First attempt at re-sawing

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Forum topic by Octavius posted 06-09-2011 09:29 PM 1500 views 0 times favorited 8 replies Add to Favorites Watch
View Octavius's profile


60 posts in 3440 days

06-09-2011 09:29 PM

This was on a Rikon 10-320 (14” bandsaw with approx 6” resaw capability) using 13/16” soft maple.
Looks like the thicker piece is mostly 9/16 to 5/8”.
Is this how good it gets or can I somehow improve.
Blade is a 3/4” with 3tpi and I just used a 2×4 as a fence, angled somewhat to account for blade drift.
The blade was tensioned as hard as I could get.
About halfway through I flipped the piece over to finish the cut.

Criticism welcome!


8 replies so far

View GaryL's profile


1099 posts in 3098 days

#1 posted 06-09-2011 09:53 PM

The first time is always the most nerve
You may want to use something that is dead flat for your fence (shop built ply, aluminum, aftermarket, etc.) to get a more consistent thickness. Also make sure your table is tuned to 90deg to the blade.
Possibly a blade upgrade also. Looks like you have a pretty good drift.

-- Gary; Marysville, MI...Involve your children in your projects as much as possible, the return is priceless.

View richgreer's profile


4541 posts in 3342 days

#2 posted 06-09-2011 10:10 PM

It can get better than this. It takes some experience.

Many people, including myself, prefer to use a resaw post for resawing. It’s a post that connects to your fence in line with the blade. This allows you to steer the wood through the blade without worrying about compensating for the drift when setting the fence. A resaw post is item H on page 9 of this manual.

They might offer a resaw post for your bandsaw, but they are more common on band saws that are specifically designed for resaw work. If you cannot buy one, you can easily make one. If I were to make one, I would use PVC pipe.

-- Rich, Cedar Rapids, IA - I'm a woodworker. I don't create beauty, I reveal it.

View cabmaker's profile


1744 posts in 3076 days

#3 posted 06-09-2011 10:20 PM

As rich stated a resaw post (or guide pin) may eliminate much of this , that is if the cause were a result of a bowed board. Hard to tell from the angle of your pic.It appears you have your fence set for drift but Im kinda surprised that 3/4 blade allows that much drift on you. Have you looked to see where your blade is riding on the upper wheel ?It appears you may be a little forward of the crown. Anyway, good luck, and it will get better. JB

View Bertha's profile


13551 posts in 2960 days

#4 posted 06-09-2011 10:24 PM

Hey, who makes your 3/4” and are you happy with it?
I just ordered a 141” x 1” Lenox and I’m anxious to try it.

-- My dad and I built a 65 chev pick up.I killed trannys in that thing for some reason-Hog

View wasmithee's profile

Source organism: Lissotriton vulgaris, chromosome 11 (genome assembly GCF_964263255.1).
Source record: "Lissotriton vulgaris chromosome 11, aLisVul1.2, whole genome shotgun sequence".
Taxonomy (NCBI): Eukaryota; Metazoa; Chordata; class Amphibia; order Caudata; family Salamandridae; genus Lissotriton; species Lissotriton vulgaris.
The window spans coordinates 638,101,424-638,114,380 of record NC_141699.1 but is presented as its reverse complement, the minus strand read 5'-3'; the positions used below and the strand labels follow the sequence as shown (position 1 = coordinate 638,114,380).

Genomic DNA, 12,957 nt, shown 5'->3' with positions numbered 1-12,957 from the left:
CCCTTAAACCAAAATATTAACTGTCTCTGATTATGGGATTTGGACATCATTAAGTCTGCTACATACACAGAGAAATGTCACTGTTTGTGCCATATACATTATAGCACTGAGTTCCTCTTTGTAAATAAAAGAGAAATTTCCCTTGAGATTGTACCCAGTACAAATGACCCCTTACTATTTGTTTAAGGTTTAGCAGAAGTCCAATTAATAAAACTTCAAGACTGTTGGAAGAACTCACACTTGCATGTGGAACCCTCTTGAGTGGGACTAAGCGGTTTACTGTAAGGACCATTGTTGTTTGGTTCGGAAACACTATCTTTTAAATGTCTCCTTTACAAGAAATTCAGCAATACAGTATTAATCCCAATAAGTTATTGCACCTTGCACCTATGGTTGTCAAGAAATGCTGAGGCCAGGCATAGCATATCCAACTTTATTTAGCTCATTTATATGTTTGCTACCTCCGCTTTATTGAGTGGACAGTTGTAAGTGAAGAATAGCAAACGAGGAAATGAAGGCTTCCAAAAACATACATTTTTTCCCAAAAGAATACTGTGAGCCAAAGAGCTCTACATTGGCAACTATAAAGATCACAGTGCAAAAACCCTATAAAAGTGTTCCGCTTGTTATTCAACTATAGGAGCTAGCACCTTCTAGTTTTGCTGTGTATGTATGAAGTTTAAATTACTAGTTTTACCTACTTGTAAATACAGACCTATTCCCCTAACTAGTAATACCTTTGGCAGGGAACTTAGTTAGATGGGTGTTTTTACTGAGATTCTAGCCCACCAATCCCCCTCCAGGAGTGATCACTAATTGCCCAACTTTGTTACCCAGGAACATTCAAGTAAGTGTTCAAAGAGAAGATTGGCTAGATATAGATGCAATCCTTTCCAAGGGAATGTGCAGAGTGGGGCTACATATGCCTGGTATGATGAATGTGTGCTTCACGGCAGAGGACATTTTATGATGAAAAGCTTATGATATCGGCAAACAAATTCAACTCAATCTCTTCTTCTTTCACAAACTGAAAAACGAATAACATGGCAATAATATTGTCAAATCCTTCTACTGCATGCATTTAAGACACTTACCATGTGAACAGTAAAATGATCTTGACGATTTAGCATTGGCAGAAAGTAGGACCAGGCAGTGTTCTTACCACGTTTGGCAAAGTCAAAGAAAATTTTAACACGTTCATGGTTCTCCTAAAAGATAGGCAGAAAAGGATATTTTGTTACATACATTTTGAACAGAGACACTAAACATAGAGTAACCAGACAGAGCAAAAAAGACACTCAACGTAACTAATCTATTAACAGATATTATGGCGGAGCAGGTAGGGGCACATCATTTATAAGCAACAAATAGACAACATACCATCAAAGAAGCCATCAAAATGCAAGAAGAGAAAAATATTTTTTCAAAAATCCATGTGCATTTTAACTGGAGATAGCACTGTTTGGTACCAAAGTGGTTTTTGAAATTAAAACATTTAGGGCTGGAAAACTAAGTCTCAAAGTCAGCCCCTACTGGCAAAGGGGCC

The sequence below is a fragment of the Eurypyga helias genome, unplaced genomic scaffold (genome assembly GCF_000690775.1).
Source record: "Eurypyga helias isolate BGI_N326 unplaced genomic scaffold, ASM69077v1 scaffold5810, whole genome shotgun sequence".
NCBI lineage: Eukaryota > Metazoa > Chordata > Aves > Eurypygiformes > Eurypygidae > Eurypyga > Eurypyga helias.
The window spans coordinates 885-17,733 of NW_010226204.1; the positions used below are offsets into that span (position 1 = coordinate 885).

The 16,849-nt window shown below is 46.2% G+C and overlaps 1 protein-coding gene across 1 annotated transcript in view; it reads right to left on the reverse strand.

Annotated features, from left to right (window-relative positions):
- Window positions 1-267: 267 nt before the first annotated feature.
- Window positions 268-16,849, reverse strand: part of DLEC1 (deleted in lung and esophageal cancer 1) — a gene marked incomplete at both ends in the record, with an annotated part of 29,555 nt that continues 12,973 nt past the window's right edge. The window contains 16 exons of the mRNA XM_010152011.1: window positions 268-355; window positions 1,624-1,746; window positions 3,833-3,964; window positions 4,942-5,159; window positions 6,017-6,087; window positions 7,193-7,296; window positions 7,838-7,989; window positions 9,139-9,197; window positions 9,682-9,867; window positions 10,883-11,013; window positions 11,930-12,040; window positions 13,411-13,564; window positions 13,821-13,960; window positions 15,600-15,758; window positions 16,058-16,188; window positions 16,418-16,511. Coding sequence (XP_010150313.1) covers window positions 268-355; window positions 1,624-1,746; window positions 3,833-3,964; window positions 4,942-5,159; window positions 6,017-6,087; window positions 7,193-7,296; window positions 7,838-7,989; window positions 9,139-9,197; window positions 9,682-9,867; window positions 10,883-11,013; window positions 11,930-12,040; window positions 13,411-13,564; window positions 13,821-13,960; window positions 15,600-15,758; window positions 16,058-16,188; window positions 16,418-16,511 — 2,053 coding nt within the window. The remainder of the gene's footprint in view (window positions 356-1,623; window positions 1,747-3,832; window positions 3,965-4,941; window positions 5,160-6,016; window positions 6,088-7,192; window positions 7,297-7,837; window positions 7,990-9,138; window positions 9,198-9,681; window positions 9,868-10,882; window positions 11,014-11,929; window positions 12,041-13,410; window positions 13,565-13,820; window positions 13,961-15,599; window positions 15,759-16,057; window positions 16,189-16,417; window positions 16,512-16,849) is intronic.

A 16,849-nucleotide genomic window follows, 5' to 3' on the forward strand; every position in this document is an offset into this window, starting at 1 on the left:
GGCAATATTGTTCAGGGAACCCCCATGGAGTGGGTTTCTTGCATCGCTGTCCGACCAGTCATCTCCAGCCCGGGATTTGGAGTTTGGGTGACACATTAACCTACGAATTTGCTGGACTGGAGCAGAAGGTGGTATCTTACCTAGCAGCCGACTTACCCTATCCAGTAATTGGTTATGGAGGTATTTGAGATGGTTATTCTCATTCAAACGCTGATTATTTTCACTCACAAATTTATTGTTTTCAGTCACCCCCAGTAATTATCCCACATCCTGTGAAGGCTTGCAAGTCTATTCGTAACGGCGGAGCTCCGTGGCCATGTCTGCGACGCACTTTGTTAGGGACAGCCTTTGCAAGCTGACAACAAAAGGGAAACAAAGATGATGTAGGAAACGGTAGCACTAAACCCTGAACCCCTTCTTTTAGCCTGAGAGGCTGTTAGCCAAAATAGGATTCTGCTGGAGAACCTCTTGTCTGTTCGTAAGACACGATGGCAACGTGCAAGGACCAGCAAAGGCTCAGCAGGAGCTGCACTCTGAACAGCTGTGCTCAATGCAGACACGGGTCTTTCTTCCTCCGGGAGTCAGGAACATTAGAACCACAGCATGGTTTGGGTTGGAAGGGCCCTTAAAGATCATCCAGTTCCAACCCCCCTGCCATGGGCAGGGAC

58 posts in 2960 days

#5 posted 06-09-2011 11:08 PM

I’m still finding my with re-sawing too. I liked the following video, perhaps you will too:

View Octavius's profile


60 posts in 3440 days

#6 posted 06-10-2011 02:32 AM

Wow! Many thanks for the replies!

Gary, Yes, I’ll try a home-made fence – thanks for the suggestion. I have some nice Baltic Birch just waiting to be made in to something. I did check the 90 deg to the table before I started. I hear you on the blade upgrade.
The bandsaw came with 9 extra blades (!) The first 3/4” blade I tried had a “set” to it and made a godawful sound
when running. I’m thinking that can now only be cut up to make hand saws now, right? The second one looked OK and seem to run OK. Maybe it just needs a sharpening.

Rich, Good thinking about using PVC pipe – I’ll try that, as well as the home-made fence and see which I like best.

JB, I spent a fair amount of time aligning the top wheel so the blade runs in the center. Maybe I should have the
teeth further back? Yeah, sorry about the pic but I was trying to show too much – the bandsaw and the wood. As far as too much drift – maybe the blade is blunt or the tension wrong – I don’t have much of a clue. The blade doesn’t draw blood so maybe blunt. Also, maybe the tensioning spring needs to be upgraded – either that or the tensioning scale is inaccurate.

No name on any of the blades. I’ll try sharpening them myself before I get new ones.

Good video – he doesn’t talk much, does he. But I like the fence construction (so you can clamp it easily to the factory fence) and the idea of using wedges to account for any drift.

Onward and upward- thanks again for the encouragement and advice!

View gfadvm's profile


14940 posts in 2957 days

#7 posted 06-10-2011 04:05 AM

A Timberwolf resaw blade and a tall resaw fence markedly improved my resawing with no appreciable blade drift. Tensioning your blade “as hard as I could get” can damage your saw. The Timberwolf site has a good instructional on blade tensioning as well.

-- " I'll try to be nicer, if you'll try to be smarter" gfadvm

View Octavius's profile


60 posts in 3440 days

#8 posted 06-10-2011 11:30 PM

Thanks for the link – I’ll re-tension next time with the flutter technique as described, thanks! Also, Spam vegetable oil for lubricant.

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